Only last Month, angry Burkinabes besieged their Parliament house and burnt it down. Their reason was simply; the legislatorswere on the verge of passing a new law to enable President Blaise Campoare to run for another term as President of his country.
Even though the act of burning down the Parliament was condemned by many, they also sympathized with the Burkinabe people because it was clear that if the people had not taken that action, the Burkinabe Parliament would have passed that law and the country would still be saddled with President Compoare even after 27 years in power.
The discourse that followed afterwards pointed to one thing; that many African Parliaments will do anything that is asked of them by their governments without recourse to how their constituencies feel about their actions. It became clear that the actions of African Parliaments are sometimes at variance with the desires of those they represent. And it came to pass that the Burkinabe Parliament was burnt down and President Blaise Compoare fled his country. A Coup d’etat almost happened and the constitution and Parliament were suspended.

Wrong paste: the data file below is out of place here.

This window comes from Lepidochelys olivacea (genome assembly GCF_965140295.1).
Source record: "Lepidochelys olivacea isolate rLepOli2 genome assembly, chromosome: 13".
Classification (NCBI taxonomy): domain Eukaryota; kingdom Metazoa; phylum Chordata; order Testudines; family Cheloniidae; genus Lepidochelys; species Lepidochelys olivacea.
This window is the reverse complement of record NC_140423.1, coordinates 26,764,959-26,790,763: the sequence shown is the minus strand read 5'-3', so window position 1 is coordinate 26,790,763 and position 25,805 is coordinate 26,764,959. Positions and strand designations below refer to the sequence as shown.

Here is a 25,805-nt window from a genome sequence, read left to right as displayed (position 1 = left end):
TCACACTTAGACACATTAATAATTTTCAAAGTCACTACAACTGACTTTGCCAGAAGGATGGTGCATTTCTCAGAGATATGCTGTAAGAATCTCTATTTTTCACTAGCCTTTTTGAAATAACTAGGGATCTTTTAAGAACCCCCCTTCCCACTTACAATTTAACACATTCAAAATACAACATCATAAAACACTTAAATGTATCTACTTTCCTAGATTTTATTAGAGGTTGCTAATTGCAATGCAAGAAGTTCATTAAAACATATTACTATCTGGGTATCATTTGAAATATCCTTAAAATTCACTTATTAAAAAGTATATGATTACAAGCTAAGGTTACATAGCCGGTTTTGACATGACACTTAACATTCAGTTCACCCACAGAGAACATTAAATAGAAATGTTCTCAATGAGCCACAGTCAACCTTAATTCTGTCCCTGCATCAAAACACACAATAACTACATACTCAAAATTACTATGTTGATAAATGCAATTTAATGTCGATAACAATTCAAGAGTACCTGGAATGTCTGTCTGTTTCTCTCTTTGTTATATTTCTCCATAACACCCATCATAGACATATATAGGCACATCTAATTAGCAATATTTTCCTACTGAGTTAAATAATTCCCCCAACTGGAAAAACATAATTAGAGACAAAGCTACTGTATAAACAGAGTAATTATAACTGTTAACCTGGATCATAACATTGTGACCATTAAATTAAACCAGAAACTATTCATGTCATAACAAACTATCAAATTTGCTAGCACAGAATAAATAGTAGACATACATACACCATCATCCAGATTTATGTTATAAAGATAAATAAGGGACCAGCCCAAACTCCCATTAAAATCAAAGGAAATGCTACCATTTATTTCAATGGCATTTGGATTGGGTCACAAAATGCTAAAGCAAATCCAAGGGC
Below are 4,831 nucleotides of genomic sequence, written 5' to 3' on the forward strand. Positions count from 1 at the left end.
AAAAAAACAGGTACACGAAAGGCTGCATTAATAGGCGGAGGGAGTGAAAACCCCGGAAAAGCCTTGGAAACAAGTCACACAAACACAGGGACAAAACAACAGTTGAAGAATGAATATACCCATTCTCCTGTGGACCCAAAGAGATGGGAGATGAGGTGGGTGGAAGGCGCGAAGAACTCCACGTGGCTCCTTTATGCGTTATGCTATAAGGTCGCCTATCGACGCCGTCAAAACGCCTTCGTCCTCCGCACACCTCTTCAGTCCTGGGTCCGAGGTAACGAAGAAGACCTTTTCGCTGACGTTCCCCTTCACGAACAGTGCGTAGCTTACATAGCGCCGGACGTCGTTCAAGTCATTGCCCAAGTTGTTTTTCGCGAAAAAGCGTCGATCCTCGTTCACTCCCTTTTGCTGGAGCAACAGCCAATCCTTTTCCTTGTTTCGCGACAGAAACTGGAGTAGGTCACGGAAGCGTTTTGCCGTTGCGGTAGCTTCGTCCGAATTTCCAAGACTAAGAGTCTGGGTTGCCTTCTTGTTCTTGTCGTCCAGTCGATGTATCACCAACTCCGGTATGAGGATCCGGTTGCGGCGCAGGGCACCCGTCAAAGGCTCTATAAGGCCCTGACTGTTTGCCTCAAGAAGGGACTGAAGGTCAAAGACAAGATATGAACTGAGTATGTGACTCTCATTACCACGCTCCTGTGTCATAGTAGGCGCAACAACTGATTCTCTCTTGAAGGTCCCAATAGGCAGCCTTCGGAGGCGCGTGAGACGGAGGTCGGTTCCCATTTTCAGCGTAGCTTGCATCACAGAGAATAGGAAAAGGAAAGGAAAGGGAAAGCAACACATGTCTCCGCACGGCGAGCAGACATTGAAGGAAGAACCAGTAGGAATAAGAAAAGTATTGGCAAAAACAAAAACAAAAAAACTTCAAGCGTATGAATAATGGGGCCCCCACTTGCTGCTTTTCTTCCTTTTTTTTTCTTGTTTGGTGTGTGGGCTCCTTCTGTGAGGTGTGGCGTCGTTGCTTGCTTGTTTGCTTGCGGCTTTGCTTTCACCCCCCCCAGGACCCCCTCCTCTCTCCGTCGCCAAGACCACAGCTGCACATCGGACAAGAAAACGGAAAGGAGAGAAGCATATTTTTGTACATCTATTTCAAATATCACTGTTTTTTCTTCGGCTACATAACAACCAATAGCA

Just one month after that experience, Ghana’s Parliament last Wednesday under a certificate of urgency, passed a new law to bring into immediate effect a new service tax of 17.5 per cent on all petroleum products. The bill was laid in the course of the presentation of the 2015 Annual Budget by the Finance Minister. In a matter of hours the Majority side of Parliament passed the bill into law thus imposing the new law on all Ghanaians with immediate effect.
Lots of questions arise from these actions; when parliamentarians pass laws do they do so because the people they represent want those laws or they do so to please themselves or the Government? So the Burkinabe MPs were about to pass a law that their people were totally against, how does the majority in Ghana’s parliament know if their people want the law they passed last Wednesday?
What is really the difference between what the Burkinabe Parliament did and what the majority is Ghana’s Parliament did? The Finance Minister laid a bill that was to add additional burden on the people and the legislators were ready without recourse to their people to accept? The Finance Minister may as well have laid a bill to make President Mahama Life President and could have gotten away with it.
Why are our legislators always ready to approve new taxes when there is an abundance of evidence in the Auditor General’s reports that Government if not dealing prudently with the country’s finances. What kind of democracy is that when a hundred and fifty people (150) can by themselves to impose laws on the people when they know fully well that these laws are unacceptable to the people? Or are they expecting the people to march up to Parliament and burn it down too?
Source: The Scandal